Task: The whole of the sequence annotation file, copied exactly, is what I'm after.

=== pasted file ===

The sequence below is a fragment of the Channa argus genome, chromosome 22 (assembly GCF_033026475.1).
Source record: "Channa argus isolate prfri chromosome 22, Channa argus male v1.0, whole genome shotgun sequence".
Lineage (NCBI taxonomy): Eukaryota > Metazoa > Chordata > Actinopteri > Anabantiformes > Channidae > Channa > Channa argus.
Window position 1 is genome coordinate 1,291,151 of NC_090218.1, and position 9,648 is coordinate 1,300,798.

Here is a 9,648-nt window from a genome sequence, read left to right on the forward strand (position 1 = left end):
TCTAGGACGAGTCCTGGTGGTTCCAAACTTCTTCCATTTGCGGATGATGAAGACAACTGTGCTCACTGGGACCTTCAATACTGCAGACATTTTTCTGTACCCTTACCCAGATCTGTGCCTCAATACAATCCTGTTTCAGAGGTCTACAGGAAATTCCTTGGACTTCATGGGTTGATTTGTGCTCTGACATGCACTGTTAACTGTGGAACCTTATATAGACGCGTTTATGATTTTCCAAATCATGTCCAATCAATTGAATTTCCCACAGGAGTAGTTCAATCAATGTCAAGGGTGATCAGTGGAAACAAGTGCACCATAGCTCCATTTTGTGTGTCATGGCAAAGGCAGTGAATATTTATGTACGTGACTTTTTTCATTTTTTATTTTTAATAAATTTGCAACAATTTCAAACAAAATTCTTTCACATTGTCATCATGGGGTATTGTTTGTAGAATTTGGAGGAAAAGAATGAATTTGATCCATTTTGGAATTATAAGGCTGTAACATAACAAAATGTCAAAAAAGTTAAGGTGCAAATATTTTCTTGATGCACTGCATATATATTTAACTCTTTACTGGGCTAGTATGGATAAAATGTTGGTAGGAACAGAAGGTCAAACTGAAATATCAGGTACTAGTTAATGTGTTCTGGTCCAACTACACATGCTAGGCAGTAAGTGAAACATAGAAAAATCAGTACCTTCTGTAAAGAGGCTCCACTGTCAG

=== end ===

The sequence below is a fragment of the Channa argus genome, chromosome 22 (assembly GCF_033026475.1).
Source record: "Channa argus isolate prfri chromosome 22, Channa argus male v1.0, whole genome shotgun sequence".
Lineage (NCBI taxonomy): Eukaryota > Metazoa > Chordata > Actinopteri > Anabantiformes > Channidae > Channa > Channa argus.
Window position 1 is genome coordinate 1,291,151 of NC_090218.1, and position 9,648 is coordinate 1,300,798.

Here is a 9,648-nt window from a genome sequence, read left to right on the forward strand (position 1 = left end):
TCTAGGACGAGTCCTGGTGGTTCCAAACTTCTTCCATTTGCGGATGATGAAGACAACTGTGCTCACTGGGACCTTCAATACTGCAGACATTTTTCTGTACCCTTACCCAGATCTGTGCCTCAATACAATCCTGTTTCAGAGGTCTACAGGAAATTCCTTGGACTTCATGGGTTGATTTGTGCTCTGACATGCACTGTTAACTGTGGAACCTTATATAGACGCGTTTATGATTTTCCAAATCATGTCCAATCAATTGAATTTCCCACAGGAGTAGTTCAATCAATGTCAAGGGTGATCAGTGGAAACAAGTGCACCATAGCTCCATTTTGTGTGTCATGGCAAAGGCAGTGAATATTTATGTACGTGACTTTTTTCATTTTTTATTTTTAATAAATTTGCAACAATTTCAAACAAAATTCTTTCACATTGTCATCATGGGGTATTGTTTGTAGAATTTGGAGGAAAAGAATGAATTTGATCCATTTTGGAATTATAAGGCTGTAACATAACAAAATGTCAAAAAAGTTAAGGTGCAAATATTTTCTTGATGCACTGCATATATATTTAACTCTTTACTGGGCTAGTATGGATAAAATGTTGGTAGGAACAGAAGGTCAAACTGAAATATCAGGTACTAGTTAATGTGTTCTGGTCCAACTACACATGCTAGGCAGTAAGTGAAACATAGAAAAATCAGTACCTTCTGTAAAGAGGCTCCACTGTCAG